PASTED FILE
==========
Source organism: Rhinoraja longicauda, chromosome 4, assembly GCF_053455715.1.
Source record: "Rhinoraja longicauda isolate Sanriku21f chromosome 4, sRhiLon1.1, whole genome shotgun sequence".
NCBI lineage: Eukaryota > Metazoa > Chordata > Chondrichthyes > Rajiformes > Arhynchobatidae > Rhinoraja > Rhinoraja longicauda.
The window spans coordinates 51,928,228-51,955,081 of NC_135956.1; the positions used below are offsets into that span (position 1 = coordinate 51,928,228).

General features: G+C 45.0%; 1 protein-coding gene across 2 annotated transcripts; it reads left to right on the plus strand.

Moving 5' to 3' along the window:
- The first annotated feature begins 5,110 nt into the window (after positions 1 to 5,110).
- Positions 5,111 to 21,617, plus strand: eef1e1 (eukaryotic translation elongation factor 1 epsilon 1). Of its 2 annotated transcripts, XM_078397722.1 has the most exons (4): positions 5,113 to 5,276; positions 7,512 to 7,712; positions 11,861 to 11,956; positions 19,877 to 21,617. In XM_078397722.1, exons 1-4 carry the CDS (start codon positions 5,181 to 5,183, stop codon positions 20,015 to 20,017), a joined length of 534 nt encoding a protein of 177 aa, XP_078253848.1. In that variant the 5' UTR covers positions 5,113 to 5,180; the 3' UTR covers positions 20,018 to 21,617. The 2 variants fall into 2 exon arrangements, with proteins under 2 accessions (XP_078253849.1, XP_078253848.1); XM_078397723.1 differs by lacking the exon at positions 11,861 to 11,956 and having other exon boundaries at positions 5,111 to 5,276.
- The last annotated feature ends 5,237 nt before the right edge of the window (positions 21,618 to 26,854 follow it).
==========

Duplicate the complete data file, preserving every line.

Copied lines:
Source organism: Rhinoraja longicauda, chromosome 4, assembly GCF_053455715.1.
Source record: "Rhinoraja longicauda isolate Sanriku21f chromosome 4, sRhiLon1.1, whole genome shotgun sequence".
NCBI lineage: Eukaryota > Metazoa > Chordata > Chondrichthyes > Rajiformes > Arhynchobatidae > Rhinoraja > Rhinoraja longicauda.
The window spans coordinates 51,928,228-51,955,081 of NC_135956.1; the positions used below are offsets into that span (position 1 = coordinate 51,928,228).

General features: G+C 45.0%; 1 protein-coding gene across 2 annotated transcripts; it reads left to right on the plus strand.

Moving 5' to 3' along the window:
- The first annotated feature begins 5,110 nt into the window (after positions 1 to 5,110).
- Positions 5,111 to 21,617, plus strand: eef1e1 (eukaryotic translation elongation factor 1 epsilon 1). Of its 2 annotated transcripts, XM_078397722.1 has the most exons (4): positions 5,113 to 5,276; positions 7,512 to 7,712; positions 11,861 to 11,956; positions 19,877 to 21,617. In XM_078397722.1, exons 1-4 carry the CDS (start codon positions 5,181 to 5,183, stop codon positions 20,015 to 20,017), a joined length of 534 nt encoding a protein of 177 aa, XP_078253848.1. In that variant the 5' UTR covers positions 5,113 to 5,180; the 3' UTR covers positions 20,018 to 21,617. The 2 variants fall into 2 exon arrangements, with proteins under 2 accessions (XP_078253849.1, XP_078253848.1); XM_078397723.1 differs by lacking the exon at positions 11,861 to 11,956 and having other exon boundaries at positions 5,111 to 5,276.
- The last annotated feature ends 5,237 nt before the right edge of the window (positions 21,618 to 26,854 follow it).